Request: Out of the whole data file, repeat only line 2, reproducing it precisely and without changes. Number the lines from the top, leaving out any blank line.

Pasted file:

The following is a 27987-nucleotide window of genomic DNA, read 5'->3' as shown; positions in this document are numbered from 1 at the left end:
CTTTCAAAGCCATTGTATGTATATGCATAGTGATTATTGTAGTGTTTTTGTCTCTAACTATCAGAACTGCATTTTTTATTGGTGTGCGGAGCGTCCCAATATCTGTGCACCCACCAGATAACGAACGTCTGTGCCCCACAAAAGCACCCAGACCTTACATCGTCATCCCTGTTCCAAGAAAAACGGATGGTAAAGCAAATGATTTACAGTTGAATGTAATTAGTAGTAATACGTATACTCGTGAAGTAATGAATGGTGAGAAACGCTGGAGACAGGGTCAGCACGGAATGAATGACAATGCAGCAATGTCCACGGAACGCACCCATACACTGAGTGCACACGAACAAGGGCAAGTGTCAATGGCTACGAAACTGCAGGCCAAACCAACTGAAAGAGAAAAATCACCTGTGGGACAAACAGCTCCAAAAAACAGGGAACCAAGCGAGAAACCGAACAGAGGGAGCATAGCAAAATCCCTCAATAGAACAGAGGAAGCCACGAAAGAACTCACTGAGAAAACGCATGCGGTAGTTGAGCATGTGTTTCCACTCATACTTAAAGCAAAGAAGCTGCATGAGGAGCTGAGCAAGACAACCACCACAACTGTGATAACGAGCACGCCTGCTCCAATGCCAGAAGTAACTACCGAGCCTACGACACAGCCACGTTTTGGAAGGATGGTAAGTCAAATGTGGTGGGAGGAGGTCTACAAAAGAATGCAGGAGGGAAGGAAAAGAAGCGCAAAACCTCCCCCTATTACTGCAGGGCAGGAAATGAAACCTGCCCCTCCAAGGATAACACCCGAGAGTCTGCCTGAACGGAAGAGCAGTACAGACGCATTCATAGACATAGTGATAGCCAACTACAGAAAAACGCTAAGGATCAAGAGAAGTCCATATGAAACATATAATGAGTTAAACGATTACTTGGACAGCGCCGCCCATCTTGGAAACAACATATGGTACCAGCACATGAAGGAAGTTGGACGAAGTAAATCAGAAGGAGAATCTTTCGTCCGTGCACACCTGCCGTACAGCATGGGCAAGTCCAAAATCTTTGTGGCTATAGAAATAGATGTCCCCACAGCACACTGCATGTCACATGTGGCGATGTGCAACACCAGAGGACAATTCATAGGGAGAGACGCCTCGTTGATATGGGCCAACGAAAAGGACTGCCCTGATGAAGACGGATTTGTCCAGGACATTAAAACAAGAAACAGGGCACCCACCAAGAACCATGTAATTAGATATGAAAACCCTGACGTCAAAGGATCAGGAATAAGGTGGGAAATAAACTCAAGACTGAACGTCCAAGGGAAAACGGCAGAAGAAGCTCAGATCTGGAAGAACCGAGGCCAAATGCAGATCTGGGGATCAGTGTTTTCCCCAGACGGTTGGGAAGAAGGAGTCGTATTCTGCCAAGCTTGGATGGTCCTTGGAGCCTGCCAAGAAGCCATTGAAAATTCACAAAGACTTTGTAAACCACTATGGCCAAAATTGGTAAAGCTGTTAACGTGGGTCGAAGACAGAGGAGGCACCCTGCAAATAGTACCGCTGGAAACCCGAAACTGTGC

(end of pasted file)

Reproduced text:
CTTTCAAAGCCATTGTATGTATATGCATAGTGATTATTGTAGTGTTTTTGTCTCTAACTATCAGAACTGCATTTTTTATTGGTGTGCGGAGCGTCCCAATATCTGTGCACCCACCAGATAACGAACGTCTGTGCCCCACAAAAGCACCCAGACCTTACATCGTCATCCCTGTTCCAAGAAAAACGGATGGTAAAGCAAATGATTTACAGTTGAATGTAATTAGTAGTAATACGTATACTCGTGAAGTAATGAATGGTGAGAAACGCTGGAGACAGGGTCAGCACGGAATGAATGACAATGCAGCAATGTCCACGGAACGCACCCATACACTGAGTGCACACGAACAAGGGCAAGTGTCAATGGCTACGAAACTGCAGGCCAAACCAACTGAAAGAGAAAAATCACCTGTGGGACAAACAGCTCCAAAAAACAGGGAACCAAGCGAGAAACCGAACAGAGGGAGCATAGCAAAATCCCTCAATAGAACAGAGGAAGCCACGAAAGAACTCACTGAGAAAACGCATGCGGTAGTTGAGCATGTGTTTCCACTCATACTTAAAGCAAAGAAGCTGCATGAGGAGCTGAGCAAGACAACCACCACAACTGTGATAACGAGCACGCCTGCTCCAATGCCAGAAGTAACTACCGAGCCTACGACACAGCCACGTTTTGGAAGGATGGTAAGTCAAATGTGGTGGGAGGAGGTCTACAAAAGAATGCAGGAGGGAAGGAAAAGAAGCGCAAAACCTCCCCCTATTACTGCAGGGCAGGAAATGAAACCTGCCCCTCCAAGGATAACACCCGAGAGTCTGCCTGAACGGAAGAGCAGTACAGACGCATTCATAGACATAGTGATAGCCAACTACAGAAAAACGCTAAGGATCAAGAGAAGTCCATATGAAACATATAATGAGTTAAACGATTACTTGGACAGCGCCGCCCATCTTGGAAACAACATATGGTACCAGCACATGAAGGAAGTTGGACGAAGTAAATCAGAAGGAGAATCTTTCGTCCGTGCACACCTGCCGTACAGCATGGGCAAGTCCAAAATCTTTGTGGCTATAGAAATAGATGTCCCCACAGCACACTGCATGTCACATGTGGCGATGTGCAACACCAGAGGACAATTCATAGGGAGAGACGCCTCGTTGATATGGGCCAACGAAAAGGACTGCCCTGATGAAGACGGATTTGTCCAGGACATTAAAACAAGAAACAGGGCACCCACCAAGAACCATGTAATTAGATATGAAAACCCTGACGTCAAAGGATCAGGAATAAGGTGGGAAATAAACTCAAGACTGAACGTCCAAGGGAAAACGGCAGAAGAAGCTCAGATCTGGAAGAACCGAGGCCAAATGCAGATCTGGGGATCAGTGTTTTCCCCAGACGGTTGGGAAGAAGGAGTCGTATTCTGCCAAGCTTGGATGGTCCTTGGAGCCTGCCAAGAAGCCATTGAAAATTCACAAAGACTTTGTAAACCACTATGGCCAAAATTGGTAAAGCTGTTAACGTGGGTCGAAGACAGAGGAGGCACCCTGCAAATAGTACCGCTGGAAACCCGAAACTGTGC